After Cadmus had scoured the earth and finally exhausted his search, he decided to settle in Greece. On a fertile site in the region of Boeotia, he fought and killed a dragon, sowed a race of men who were born from the earth, and founded a new city, which he called Thebes.
Cadmus ruled Thebes for many years and had many children, though most of them died horrible deaths. Eventually, he and his wife Harmonia left Thebes and were transformed into serpents.
Who were Cadmus’ parents?
Ancient authorities named Cadmus’ father as either Agenor or Phoenix; his mother’s name varied considerably across sources. Cadmus’ parents ruled a kingdom in the eastern Mediterranean, usually thought to be located in the region of Phoenicia (modern Lebanon).
As the son of either Agenor or Phoenix, Cadmus was either the brother or uncle of Europa, a beautiful maiden who was abducted by Zeus.
What happened to Cadmus’ sister?
In most traditions, Cadmus’ sister was said to be the beautiful Europa (though some sources made her his niece). Europa was seduced by Zeus, who turned himself into a bull and whisked her away to Crete. There, Europa gave birth to the future kings of Crete.
Cadmus and his brothers were sent to find Europa. When they failed to do so, each of them settled down and founded their own kingdom.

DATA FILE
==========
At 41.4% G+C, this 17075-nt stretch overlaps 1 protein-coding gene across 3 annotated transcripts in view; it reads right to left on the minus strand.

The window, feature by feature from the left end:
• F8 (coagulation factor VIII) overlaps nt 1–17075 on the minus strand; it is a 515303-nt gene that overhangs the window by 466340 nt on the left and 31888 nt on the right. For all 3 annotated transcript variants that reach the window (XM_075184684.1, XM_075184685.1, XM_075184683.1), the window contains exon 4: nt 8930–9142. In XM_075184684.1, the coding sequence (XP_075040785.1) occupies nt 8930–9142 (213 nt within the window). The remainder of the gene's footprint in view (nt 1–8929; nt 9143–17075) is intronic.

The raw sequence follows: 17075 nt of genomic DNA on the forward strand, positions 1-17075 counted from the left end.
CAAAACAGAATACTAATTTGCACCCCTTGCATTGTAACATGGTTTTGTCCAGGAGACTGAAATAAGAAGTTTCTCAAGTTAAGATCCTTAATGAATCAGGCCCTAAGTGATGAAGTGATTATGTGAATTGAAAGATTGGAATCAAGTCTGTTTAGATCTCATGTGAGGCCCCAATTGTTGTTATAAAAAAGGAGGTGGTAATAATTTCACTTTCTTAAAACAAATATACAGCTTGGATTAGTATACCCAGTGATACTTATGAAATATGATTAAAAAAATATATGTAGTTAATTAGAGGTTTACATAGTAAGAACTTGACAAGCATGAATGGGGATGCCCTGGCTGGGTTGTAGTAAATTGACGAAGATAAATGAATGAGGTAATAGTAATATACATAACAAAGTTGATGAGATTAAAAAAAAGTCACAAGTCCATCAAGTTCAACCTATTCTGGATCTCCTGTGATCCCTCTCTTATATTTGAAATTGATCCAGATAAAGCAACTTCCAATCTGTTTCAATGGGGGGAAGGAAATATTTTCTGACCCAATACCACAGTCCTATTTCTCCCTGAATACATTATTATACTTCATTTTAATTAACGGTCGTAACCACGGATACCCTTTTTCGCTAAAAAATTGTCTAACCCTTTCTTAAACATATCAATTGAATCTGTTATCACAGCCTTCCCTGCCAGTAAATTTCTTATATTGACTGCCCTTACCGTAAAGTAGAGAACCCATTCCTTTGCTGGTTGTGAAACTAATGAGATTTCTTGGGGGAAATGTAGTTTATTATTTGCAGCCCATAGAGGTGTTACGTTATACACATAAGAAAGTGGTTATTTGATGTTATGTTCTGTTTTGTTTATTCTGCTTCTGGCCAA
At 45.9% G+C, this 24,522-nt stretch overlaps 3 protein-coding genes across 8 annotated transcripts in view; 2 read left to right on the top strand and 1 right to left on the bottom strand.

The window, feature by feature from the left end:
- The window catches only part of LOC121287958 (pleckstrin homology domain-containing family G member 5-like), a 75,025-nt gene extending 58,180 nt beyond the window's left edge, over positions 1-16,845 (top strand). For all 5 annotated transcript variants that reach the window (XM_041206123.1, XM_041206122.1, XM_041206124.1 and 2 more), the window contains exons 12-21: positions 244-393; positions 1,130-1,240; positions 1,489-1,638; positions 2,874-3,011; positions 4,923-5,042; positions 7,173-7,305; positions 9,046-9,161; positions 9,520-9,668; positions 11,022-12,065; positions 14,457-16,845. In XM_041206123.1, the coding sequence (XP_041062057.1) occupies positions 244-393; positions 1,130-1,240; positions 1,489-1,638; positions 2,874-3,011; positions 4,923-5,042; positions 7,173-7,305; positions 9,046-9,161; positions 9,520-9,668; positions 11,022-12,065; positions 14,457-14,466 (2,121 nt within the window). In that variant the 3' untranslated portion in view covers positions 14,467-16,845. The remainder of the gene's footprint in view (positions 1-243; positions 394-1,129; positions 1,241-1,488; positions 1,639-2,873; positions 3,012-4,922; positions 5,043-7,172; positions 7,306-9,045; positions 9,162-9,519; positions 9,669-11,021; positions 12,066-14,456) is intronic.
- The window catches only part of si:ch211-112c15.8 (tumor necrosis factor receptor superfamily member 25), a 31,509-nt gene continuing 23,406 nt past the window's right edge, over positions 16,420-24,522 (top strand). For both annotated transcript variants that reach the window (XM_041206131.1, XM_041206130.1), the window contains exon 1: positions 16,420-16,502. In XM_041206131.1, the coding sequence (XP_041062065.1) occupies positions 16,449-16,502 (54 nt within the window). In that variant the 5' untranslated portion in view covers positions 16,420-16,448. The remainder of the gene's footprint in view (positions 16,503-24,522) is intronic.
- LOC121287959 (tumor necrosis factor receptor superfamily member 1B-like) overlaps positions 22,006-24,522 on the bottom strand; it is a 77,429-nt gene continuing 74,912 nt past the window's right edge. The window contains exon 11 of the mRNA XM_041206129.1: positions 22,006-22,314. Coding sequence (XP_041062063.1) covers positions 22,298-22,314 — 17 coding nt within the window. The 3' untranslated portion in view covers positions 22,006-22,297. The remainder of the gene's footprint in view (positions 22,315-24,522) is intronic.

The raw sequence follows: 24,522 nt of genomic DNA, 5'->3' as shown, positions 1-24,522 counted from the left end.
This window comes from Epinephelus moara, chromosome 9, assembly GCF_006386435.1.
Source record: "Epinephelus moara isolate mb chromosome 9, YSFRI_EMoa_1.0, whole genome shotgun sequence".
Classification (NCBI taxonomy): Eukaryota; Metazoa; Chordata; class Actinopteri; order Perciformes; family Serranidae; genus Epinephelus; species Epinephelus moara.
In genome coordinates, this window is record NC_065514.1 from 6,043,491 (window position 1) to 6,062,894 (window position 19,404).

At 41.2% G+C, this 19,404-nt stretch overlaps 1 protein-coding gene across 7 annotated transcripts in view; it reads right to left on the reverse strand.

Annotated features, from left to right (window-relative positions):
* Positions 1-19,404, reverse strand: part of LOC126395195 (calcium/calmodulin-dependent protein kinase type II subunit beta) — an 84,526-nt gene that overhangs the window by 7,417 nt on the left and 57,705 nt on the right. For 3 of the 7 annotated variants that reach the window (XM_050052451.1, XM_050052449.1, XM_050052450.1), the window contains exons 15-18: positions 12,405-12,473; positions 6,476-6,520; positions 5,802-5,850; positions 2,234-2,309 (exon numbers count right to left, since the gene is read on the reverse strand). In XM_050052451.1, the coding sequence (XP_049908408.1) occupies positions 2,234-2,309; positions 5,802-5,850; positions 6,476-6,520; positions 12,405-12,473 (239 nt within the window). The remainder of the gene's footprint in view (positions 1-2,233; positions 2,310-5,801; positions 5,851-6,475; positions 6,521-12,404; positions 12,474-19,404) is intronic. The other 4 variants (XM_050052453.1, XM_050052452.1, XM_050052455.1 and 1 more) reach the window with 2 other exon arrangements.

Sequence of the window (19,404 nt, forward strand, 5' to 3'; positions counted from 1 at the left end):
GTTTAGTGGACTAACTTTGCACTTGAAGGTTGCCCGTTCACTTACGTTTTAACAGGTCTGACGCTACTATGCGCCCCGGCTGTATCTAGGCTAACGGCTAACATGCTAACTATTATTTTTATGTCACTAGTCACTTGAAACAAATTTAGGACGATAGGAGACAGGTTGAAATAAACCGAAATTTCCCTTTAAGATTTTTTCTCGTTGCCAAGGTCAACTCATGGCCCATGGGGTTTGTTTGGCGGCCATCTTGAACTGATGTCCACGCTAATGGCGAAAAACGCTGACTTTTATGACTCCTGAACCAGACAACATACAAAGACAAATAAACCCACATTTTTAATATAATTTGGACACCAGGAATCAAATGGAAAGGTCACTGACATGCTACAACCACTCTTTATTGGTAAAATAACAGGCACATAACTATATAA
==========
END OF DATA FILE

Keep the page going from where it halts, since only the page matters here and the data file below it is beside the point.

Why was Cadmus turned into a snake?
In a story known from Euripides’ Bacchae, Dionysus—the god of wine—transformed Cadmus into a snake for failing to properly acknowledge the god’s divinity. Though Cadmus was Dionysus’ maternal grandfather, he and his family denied the god, thus inviting his wrath.
As a snake, Cadmus was forced to wander the Greek world. But even in his transformed state, he managed to lead a large barbarian army, which plundered the Greek cities in its wake.
Cadmus and the Foundation of Thebes
When Cadmus failed to find his lost sister Europa, he settled down in Greece. He decided to found a new city on a site he’d been led to by an oracle.
But before he could settle down, Cadmus had to fight a terrible dragon. After defeating the creature, Cadmus sowed the dragon’s teeth in the ground, and a race of earth-born warriors sprang up and fought one another. The survivors became the first inhabitants of Cadmus’ city, which he called Thebes.
The etymology of the name Cadmus is uncertain. It has been connected to the Semitic root qdm, which means “east” (a fitting name, given that Cadmus was from the east). It has also been linked to the Greek verb kekasmai (“to shine”). However, linguist Robert Beekes rejected these derivations and deemed the name pre-Greek.
Cadmus’ most famous heroic act was killing the dragon that guarded the sacred Ismenian Spring on the site of Thebes. This scene was sometimes represented in ancient art, though depictions of Cadmus are scarce.
After killing the dragon, Cadmus came into possession of its magical teeth. He used these teeth to sow the race of warriors who would inhabit his new city. Eventually, Cadmus and his wife Harmonia were transformed into serpents or dragons themselves.
The genealogy of Cadmus is hopelessly tangled: ancient sources give different accounts of his parents, siblings, and even his children. These sources also disagree on the location of Cadmus’ homeland, which was variously identified as Phoenicia[,3] Tyre[,4] Sidon[,5] or even Thebes in Egypt.